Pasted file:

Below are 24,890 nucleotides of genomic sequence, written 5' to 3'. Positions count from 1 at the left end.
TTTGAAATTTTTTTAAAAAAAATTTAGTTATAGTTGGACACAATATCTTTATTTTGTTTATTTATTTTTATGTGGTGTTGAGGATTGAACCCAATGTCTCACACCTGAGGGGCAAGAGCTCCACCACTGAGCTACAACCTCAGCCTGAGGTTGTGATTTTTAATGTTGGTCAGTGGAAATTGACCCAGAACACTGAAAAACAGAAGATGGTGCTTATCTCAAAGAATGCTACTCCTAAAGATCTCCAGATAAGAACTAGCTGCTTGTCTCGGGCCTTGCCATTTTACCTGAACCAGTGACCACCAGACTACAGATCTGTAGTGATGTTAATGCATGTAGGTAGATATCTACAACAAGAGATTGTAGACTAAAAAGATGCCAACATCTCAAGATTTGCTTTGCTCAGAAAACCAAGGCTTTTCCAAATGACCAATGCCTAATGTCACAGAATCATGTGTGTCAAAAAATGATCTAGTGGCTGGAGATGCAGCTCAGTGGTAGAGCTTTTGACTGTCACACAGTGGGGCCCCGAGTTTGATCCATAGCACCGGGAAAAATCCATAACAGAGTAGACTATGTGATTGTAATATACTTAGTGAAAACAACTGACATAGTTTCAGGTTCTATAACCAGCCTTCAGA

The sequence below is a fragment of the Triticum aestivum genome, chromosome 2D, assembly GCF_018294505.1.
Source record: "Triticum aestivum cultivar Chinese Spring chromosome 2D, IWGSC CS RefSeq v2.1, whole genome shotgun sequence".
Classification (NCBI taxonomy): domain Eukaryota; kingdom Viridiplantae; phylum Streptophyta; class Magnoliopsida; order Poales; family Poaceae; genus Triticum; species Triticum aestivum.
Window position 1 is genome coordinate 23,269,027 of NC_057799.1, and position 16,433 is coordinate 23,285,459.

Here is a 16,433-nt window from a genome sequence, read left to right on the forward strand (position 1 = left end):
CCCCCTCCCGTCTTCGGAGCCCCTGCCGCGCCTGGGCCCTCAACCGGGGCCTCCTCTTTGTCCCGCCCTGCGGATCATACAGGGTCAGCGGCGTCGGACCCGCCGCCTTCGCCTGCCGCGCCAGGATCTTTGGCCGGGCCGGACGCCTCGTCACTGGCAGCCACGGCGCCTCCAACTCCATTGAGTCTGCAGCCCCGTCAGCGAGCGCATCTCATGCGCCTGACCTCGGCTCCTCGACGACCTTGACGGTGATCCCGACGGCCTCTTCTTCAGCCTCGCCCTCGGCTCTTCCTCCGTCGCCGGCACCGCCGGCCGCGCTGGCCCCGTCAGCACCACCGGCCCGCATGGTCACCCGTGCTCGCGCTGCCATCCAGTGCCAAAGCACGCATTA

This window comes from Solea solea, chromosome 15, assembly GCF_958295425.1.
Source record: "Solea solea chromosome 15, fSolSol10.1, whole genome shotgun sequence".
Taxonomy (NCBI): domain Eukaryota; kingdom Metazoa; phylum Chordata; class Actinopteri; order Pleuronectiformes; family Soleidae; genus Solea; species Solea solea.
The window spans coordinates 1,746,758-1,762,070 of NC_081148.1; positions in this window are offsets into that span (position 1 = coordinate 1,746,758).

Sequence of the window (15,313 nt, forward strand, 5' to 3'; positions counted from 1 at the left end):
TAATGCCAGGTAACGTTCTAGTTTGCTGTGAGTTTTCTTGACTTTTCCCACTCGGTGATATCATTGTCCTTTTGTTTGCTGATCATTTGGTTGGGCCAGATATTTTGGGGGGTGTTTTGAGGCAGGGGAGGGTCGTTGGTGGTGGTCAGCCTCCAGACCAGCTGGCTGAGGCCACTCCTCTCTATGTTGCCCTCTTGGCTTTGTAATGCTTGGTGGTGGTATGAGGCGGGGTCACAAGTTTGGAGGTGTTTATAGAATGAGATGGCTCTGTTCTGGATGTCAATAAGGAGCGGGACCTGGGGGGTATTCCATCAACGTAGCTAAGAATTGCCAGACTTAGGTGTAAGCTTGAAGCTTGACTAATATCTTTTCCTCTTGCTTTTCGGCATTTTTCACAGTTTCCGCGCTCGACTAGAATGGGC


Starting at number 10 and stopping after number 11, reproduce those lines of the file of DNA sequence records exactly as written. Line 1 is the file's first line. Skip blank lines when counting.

Source record: "Solea solea chromosome 15, fSolSol10.1, whole genome shotgun sequence".
Taxonomy (NCBI): domain Eukaryota; kingdom Metazoa; phylum Chordata; class Actinopteri; order Pleuronectiformes; family Soleidae; genus Solea; species Solea solea.